There's also the matter of IGU's licensing. Last year, its provisional license to operate a post-secondary degree granting school was revoked by the Educational Licensure Commission at the Office of the State Superintendent of Education. The eight-page notice found serious deficiencies in virtually every aspect of school operations, including admissions, finances, governance and qualifications of its faculty. It called the school's organizational chart "a sham," that listed administrators who were either "ill" or "out of town" during an agency site visit.

The school also has never gained certification from the Middle States Commission on Higher Education, according to The Hill is Home, a neighborhood blog that first reported on the issue.The suspicion in the neighborhood is that Boek brought Shelton's group in as a way to preserve IGU's non-profit status, which could be jeopardized by its licensing issues.

It ought to be an interesting hearing at the charter board.

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By Bill Turque  |  February 18, 2010; 7:17 PM ET
 
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Comments

We have too many "at-risk" youths in our area without having this school add to it. Enough is enough.

Posted by: mensan98th | February 18, 2010 8:10 PM | Report abuse

Sheldon sounds weirder than Michelle Rhee.

A whole different kind of weird.

This we don't need.

Where do these oddballs come from and why do they think they can help education?

Posted by: efavorite | February 18, 2010 8:15 PM | Report abuse

This is one of the serious problems with charter schools. Although they are considered to be public, they don't have to include community and parent involvement like DCPS does.

It is our tax dollars that are funding charters and there needs to be more accountability.

Posted by: letsbereal2 | February 18, 2010 10:53 PM | Report abuse

Neither charter schools nor the Public Charter School Board care in the least about the neighborhoods that they locate in. It has NO bearing on their decisions.
They didn't even bother with public safety or traffic studies before they approved a school on a narrow residential street off Lincoln Park that doesn't even comply with zoning regulations.

The PCSB is totally opaque and unaccountable. They don't even publish transcripts of their meetings, which is a violation of DC law.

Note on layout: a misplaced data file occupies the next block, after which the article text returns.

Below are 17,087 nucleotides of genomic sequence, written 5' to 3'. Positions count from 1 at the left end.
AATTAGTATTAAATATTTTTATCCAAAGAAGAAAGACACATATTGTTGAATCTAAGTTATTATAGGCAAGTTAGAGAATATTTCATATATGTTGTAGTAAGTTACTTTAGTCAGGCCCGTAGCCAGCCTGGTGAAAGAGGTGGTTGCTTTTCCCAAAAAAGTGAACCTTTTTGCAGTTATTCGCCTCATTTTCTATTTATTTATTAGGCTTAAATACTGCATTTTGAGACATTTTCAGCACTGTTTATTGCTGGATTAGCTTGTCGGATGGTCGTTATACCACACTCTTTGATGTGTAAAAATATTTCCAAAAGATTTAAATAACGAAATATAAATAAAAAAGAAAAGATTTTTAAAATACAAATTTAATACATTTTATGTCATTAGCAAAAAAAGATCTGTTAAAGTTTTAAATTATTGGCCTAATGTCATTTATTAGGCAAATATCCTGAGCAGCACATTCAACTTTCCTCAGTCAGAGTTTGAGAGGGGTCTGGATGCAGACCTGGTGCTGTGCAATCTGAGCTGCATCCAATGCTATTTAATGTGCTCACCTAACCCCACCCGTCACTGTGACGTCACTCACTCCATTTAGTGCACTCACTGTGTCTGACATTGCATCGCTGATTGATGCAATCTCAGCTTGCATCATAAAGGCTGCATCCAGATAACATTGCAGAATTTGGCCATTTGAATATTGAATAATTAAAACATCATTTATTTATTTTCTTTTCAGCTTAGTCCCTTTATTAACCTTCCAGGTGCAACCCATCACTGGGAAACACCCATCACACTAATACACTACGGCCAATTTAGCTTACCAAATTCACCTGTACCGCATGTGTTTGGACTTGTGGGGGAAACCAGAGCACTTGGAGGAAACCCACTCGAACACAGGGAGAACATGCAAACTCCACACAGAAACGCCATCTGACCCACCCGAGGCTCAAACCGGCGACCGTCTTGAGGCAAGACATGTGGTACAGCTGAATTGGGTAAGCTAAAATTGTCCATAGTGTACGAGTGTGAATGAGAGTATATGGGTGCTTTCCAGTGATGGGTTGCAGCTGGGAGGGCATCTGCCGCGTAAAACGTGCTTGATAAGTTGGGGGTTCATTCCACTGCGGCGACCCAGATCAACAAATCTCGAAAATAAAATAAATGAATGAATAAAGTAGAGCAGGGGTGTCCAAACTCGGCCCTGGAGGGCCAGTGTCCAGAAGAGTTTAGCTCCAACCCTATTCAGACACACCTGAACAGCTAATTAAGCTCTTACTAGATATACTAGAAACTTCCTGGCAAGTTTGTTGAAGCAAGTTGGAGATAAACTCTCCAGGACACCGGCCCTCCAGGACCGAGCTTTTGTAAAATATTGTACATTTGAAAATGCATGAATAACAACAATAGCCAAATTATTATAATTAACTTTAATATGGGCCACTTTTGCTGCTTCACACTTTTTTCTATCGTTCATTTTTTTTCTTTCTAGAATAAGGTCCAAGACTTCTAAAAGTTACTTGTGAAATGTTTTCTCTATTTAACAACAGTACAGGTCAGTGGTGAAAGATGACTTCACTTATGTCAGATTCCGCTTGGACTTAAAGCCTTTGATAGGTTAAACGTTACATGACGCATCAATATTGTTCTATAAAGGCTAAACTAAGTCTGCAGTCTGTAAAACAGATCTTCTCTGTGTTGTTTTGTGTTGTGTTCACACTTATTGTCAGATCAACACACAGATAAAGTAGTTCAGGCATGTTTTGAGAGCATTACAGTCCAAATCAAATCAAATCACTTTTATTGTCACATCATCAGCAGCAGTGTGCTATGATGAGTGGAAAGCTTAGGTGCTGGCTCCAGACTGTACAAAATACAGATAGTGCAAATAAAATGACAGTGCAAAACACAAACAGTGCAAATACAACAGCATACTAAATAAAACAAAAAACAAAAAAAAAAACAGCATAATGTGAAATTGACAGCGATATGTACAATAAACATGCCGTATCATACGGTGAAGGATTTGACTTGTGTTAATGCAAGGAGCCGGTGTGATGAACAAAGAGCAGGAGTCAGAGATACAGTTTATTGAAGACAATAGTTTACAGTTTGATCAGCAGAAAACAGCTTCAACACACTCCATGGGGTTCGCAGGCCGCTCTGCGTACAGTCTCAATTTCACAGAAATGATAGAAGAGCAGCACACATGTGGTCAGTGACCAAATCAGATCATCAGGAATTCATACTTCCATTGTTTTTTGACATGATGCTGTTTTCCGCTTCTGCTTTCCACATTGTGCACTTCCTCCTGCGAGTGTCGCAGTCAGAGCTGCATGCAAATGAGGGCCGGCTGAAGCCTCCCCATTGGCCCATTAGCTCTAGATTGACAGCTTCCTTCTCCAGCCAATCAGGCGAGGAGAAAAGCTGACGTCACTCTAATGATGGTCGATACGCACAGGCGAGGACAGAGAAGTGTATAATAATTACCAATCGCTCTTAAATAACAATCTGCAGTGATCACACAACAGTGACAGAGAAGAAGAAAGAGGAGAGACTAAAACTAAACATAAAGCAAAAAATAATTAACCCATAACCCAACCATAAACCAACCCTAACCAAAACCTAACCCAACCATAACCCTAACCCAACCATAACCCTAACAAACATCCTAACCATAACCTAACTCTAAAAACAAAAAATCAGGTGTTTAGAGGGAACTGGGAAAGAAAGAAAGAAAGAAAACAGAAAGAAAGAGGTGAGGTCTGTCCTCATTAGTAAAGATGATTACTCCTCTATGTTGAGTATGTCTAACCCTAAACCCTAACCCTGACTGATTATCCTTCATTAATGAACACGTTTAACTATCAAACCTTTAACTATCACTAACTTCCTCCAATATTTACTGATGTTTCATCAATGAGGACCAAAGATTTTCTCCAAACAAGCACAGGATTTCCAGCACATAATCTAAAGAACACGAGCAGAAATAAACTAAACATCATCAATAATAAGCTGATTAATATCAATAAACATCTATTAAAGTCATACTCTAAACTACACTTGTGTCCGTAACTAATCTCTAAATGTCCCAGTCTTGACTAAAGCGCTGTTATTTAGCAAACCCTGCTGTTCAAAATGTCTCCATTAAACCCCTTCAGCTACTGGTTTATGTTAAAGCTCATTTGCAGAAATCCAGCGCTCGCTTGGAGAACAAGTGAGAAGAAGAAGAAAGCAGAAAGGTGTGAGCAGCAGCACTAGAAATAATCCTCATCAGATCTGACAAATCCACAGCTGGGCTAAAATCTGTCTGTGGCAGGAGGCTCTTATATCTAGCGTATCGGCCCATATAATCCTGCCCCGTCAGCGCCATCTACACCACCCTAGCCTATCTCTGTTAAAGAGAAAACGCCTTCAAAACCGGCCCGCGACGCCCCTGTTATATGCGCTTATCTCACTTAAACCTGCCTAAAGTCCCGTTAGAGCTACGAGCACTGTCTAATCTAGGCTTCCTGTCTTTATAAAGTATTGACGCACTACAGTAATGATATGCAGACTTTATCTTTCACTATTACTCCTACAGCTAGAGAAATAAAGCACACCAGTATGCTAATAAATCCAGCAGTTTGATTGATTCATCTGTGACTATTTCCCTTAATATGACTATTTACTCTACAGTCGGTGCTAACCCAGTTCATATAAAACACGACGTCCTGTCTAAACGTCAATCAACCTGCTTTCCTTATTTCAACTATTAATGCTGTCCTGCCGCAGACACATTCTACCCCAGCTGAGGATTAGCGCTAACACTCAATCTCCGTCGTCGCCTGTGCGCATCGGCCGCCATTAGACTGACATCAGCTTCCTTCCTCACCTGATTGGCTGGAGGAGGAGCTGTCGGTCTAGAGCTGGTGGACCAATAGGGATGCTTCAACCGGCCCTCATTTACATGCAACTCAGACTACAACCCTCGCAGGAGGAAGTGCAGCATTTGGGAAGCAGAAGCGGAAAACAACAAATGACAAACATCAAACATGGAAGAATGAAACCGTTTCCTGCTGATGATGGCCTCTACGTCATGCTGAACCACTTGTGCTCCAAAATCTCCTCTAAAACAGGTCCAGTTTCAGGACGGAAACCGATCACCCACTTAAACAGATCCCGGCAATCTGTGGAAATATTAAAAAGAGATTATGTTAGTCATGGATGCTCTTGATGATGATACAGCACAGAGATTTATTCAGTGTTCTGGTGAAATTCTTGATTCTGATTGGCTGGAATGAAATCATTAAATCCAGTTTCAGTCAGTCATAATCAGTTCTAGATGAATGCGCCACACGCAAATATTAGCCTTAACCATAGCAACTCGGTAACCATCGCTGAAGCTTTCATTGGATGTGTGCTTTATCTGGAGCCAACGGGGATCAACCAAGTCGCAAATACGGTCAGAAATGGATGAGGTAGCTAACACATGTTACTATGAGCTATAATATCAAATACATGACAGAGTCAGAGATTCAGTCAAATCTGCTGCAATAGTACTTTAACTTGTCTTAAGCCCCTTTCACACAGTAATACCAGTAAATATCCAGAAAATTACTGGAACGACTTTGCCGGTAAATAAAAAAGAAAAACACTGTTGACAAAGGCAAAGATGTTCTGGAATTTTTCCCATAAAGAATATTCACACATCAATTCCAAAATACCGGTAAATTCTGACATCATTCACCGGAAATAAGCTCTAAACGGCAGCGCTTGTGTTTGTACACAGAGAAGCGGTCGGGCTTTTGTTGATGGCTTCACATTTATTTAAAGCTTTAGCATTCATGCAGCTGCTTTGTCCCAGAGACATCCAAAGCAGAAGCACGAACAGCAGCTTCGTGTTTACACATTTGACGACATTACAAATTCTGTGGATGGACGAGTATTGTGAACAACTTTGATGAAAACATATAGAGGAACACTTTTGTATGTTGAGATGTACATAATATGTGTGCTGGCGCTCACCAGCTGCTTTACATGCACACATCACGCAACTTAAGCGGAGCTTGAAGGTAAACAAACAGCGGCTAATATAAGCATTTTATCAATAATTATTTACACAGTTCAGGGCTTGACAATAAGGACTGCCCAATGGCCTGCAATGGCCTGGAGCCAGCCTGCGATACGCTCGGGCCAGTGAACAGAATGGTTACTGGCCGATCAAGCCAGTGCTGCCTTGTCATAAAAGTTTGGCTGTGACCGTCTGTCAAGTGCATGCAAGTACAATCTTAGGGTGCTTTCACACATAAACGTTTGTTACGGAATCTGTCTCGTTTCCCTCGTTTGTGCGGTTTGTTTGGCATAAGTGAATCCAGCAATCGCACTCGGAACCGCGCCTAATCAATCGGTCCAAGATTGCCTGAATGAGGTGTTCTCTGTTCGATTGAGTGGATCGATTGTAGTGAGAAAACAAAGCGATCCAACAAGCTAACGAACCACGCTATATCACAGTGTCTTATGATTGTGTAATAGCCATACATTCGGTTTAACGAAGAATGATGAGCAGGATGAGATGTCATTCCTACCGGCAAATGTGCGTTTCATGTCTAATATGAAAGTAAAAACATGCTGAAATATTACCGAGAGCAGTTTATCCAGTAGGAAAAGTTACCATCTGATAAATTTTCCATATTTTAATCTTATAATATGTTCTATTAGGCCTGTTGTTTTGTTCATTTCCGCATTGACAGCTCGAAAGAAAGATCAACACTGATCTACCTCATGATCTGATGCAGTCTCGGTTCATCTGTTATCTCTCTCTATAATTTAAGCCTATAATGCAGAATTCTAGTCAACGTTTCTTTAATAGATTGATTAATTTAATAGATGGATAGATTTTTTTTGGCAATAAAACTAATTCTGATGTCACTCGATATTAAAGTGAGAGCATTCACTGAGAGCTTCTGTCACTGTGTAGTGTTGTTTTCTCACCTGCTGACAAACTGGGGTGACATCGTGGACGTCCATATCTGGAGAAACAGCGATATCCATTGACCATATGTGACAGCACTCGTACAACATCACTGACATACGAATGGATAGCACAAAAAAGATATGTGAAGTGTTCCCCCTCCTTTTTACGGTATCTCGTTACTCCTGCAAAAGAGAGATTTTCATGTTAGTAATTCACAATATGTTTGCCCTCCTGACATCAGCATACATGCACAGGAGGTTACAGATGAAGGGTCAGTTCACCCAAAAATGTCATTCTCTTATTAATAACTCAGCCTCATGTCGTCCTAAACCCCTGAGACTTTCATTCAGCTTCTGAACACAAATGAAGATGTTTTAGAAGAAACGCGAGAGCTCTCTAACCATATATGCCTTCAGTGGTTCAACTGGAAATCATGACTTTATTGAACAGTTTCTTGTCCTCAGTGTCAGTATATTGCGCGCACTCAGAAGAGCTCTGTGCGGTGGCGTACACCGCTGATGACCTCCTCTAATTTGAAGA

This community is screwed.
The worst is that it's with their own tax money!

Posted by: parkbench | February 19, 2010 12:11 AM | Report abuse

Dear Bill,

Thanks for this excellent and detailed recap of the meeting--and for the background information about IGU, too. I live close to the proposed charter school, and this is very helpful information for the neighborhood to have. I am also glad to know that the Post is keeping tabs on the situation.

Thanks again.

Posted by: jenhoward | February 19, 2010 9:50 AM | Report abuse

Another tax scam from Walter Boek, this time on the back's of DC youth. And Tommy Wells is once again silent for his desperate constituents when there's potential campaign money to be had.

Posted by: CMillrod | February 19, 2010 11:05 AM | Report abuse

@CMillrod

Have you been out of the loop? Here's what Tommy Wells put out several days ago:

"I am extremely skeptical of this proposal from the International Graduate University. They have no track record of working with neighbors, the community or the city," stated Tommy Wells.

Posted by: commonsense32 | February 19, 2010 1:24 PM | Report abuse

I'm not a big fan of charter schools, taking public money, and more importantly, parents who otherwise would engage in their student's education and participate in the larger school community.

DCPS should make a move for this space for a junior high school. Btwn Stuart-Hobson and Elliot-Hine, the capacity is for only about a thousand students (across three grades) and there are a lot more students than that attending the public non-charter schools on the Hill (Payne, Maury, Watkins, Brent, Tyler, Ludlow-Taylor, and Minor ... I might be missing some).